Friday, 27 April 2012

Feast

Tuck into our latest round-up of the best psych and neuro links:

The British Psychological Society has launched its Origins Project - an interactive, multimedia timeline charting the history and development of psychological science.

The blogger Neurobonkers gives the low down on a new report showing how the mainstream media misrepresent neuroscience findings to push their own ideological agendas.

Typical neuroimaging experiments maybe missing the brain's whispers, says Neuroskeptic.

Doubts have been raised about the claimed links between testosterone exposure in the womb and the relative lengths of people's index and ring fingers.

Jonah Lehrer is busy talking about his new book on creativity - you can listen to his recent talk at the RSA and hear him on BBC Radio 3's Nightwaves. Not everyone's a fan: The Guardian published an acerbic review of his book.

The Chinese symbol for epilepsy has been changed, reports Mind Hacks blog, shedding its previous stigmatising connotations with madness and goats.

Louis Theroux has started a new "Extreme Love" series for BBC Two - the first episode explored autism and is available on iPlayer.

Psychologist Bruce Hood has started a new blog for Psychology Today.

Fascinating insights into when and how often we look where other people are looking. The findings are from a clever study conducted out on the street and in a train station, deftly summarised by Ed Yong.

Is academia biased against introverts?

One for the diary - next Thurs in Notting Hill you can take part in a "dream matrix" with Salon London.
At our sister blog, the Occupational Digest, Alex Fradera provides a fascinating overview of the links between agreeableness, gender and pay - nasty guys earn more but it seems they pay personal price.

Psychology luminary Jerome Kagan has a new book out - Psychology's Ghosts, The Crisis in the Profession and The Way Back.

I found out this week that the UK Government has an "expert advisor on behaviour". Is he a psychologist?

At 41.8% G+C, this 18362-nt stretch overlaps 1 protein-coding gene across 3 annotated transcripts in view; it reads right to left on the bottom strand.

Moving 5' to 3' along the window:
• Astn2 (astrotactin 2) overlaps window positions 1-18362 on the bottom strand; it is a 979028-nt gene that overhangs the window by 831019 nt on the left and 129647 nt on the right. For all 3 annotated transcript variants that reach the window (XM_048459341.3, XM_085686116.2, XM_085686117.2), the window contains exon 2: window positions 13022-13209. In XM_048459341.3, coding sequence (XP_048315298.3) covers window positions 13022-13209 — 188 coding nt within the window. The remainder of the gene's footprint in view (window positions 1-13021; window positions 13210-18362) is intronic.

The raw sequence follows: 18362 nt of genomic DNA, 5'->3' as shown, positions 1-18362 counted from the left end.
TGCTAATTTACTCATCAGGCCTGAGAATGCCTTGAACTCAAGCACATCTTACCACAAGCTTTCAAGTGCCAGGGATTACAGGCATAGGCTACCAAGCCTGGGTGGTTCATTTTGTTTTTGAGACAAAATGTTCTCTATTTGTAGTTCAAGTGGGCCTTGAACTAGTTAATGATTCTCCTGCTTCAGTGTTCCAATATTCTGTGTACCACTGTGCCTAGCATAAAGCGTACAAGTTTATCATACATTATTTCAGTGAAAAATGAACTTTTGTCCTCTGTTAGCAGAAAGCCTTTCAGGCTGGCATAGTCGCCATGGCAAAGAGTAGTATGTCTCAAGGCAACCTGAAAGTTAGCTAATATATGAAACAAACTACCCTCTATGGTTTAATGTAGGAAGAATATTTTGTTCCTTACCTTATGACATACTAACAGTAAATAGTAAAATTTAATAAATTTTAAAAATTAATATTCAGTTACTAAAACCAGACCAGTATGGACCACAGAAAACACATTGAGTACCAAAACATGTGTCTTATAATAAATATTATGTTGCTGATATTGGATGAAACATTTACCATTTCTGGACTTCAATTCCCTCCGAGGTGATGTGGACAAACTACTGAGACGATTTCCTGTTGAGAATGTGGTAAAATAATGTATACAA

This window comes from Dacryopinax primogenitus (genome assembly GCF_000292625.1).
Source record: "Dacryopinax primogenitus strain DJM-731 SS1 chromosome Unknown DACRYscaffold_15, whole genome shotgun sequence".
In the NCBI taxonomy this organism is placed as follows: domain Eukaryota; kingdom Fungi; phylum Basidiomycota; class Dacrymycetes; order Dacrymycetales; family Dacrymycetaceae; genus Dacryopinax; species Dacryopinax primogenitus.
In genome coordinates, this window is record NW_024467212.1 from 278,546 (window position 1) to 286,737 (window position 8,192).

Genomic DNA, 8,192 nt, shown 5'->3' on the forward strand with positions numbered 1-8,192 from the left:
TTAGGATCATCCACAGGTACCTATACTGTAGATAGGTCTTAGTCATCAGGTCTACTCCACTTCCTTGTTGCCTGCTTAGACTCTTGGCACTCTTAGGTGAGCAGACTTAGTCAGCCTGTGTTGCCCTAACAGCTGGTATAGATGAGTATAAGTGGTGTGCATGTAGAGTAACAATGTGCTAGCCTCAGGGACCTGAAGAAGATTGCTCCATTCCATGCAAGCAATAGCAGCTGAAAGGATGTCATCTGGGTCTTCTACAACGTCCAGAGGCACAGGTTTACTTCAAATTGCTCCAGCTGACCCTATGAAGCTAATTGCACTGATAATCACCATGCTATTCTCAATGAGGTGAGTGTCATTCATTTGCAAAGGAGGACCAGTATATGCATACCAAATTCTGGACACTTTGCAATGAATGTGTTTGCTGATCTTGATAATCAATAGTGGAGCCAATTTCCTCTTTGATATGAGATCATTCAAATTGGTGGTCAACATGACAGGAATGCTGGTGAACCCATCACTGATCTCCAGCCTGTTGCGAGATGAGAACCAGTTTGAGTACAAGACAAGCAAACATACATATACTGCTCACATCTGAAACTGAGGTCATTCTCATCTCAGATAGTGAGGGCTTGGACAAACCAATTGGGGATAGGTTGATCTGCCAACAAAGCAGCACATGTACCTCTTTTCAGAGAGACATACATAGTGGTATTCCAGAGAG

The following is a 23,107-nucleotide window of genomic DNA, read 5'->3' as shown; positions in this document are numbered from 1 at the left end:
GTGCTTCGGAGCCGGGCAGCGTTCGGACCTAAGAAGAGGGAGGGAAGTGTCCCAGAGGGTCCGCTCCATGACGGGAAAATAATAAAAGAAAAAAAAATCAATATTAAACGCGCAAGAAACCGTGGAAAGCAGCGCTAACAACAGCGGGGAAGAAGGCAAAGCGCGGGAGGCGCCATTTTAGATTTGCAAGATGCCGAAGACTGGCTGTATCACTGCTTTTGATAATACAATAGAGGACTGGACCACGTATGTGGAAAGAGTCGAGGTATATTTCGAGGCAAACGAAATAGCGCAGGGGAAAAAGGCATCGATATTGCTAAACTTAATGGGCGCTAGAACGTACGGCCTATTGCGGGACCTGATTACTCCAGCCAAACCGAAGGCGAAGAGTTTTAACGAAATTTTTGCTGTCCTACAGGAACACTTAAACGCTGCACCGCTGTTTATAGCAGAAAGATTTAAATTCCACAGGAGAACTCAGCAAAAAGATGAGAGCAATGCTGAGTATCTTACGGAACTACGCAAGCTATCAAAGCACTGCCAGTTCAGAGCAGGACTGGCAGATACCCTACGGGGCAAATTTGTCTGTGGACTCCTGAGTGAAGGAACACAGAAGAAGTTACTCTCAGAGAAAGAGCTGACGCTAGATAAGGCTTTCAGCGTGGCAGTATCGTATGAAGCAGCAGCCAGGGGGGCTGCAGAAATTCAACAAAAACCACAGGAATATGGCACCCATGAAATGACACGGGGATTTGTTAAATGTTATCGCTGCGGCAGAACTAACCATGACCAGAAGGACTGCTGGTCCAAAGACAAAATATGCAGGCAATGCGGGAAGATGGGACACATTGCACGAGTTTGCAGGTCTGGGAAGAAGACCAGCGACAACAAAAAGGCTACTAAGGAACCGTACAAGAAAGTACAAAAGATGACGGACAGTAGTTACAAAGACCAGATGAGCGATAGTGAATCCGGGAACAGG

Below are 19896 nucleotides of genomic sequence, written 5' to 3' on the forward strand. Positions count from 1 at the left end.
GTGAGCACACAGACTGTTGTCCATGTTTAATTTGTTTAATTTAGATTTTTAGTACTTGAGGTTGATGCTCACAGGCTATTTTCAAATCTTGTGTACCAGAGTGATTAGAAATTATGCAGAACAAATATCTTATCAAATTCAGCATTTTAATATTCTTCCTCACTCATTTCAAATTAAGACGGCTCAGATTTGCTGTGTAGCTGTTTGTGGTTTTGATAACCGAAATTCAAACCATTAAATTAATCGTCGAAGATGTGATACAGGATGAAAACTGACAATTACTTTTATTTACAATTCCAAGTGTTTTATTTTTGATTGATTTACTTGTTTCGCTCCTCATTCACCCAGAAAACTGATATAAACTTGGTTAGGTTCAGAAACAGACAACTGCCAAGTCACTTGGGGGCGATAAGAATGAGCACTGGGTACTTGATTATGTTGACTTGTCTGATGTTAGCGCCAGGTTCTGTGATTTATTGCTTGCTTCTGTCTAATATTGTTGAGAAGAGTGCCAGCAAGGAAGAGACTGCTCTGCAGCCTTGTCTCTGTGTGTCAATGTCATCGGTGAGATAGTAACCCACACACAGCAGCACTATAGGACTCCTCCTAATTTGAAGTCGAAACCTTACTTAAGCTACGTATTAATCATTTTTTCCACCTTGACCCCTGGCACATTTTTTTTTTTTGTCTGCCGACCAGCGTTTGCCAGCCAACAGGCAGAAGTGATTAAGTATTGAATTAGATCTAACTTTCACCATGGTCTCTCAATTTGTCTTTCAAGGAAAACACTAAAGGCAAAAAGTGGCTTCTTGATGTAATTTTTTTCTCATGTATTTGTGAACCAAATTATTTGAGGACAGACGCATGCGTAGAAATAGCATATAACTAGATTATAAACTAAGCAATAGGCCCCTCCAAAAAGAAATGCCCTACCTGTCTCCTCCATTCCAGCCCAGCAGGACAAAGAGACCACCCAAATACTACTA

Listening to music can help you run up to 15 per cent faster (and probably more if you try Speed Demon by Michael Jackson).

The latest series of Mind Changers continues with an episode featuring Julian Rotter - the man who developed the "locus of control"scale.

Vaughan Bell for the Observer with a superb overview of the limitations of the polygraph lie detection test.

Hidden Talent is a new Channel 4 show in which members of the public are tested and their latent talents developed - the first episode is available on 4oD and features a gifted lie detector (no polygraph needed).

That's all - have a great weekend!
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Post compiled by Christian Jarrett for the BPS Research Digest.

3 comments:

  1. Re Origins project... bah, typical. 1875, first lab founded by Wilhelm Wundt, father of psychology (wrongly accused of being an experimental psychologist... introspection, anyone?)!** No mention of: 1875, first lab founded at the same time by William James, father of flippin' psychology. Great men the both of them, let's have some equal representation. (Nice article on both men at http://webspace.ship.edu/cgboer/wundtjames.html).
    ** Exaggerated for (mostly) comic effect.

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  2. As always, thank you!!!!

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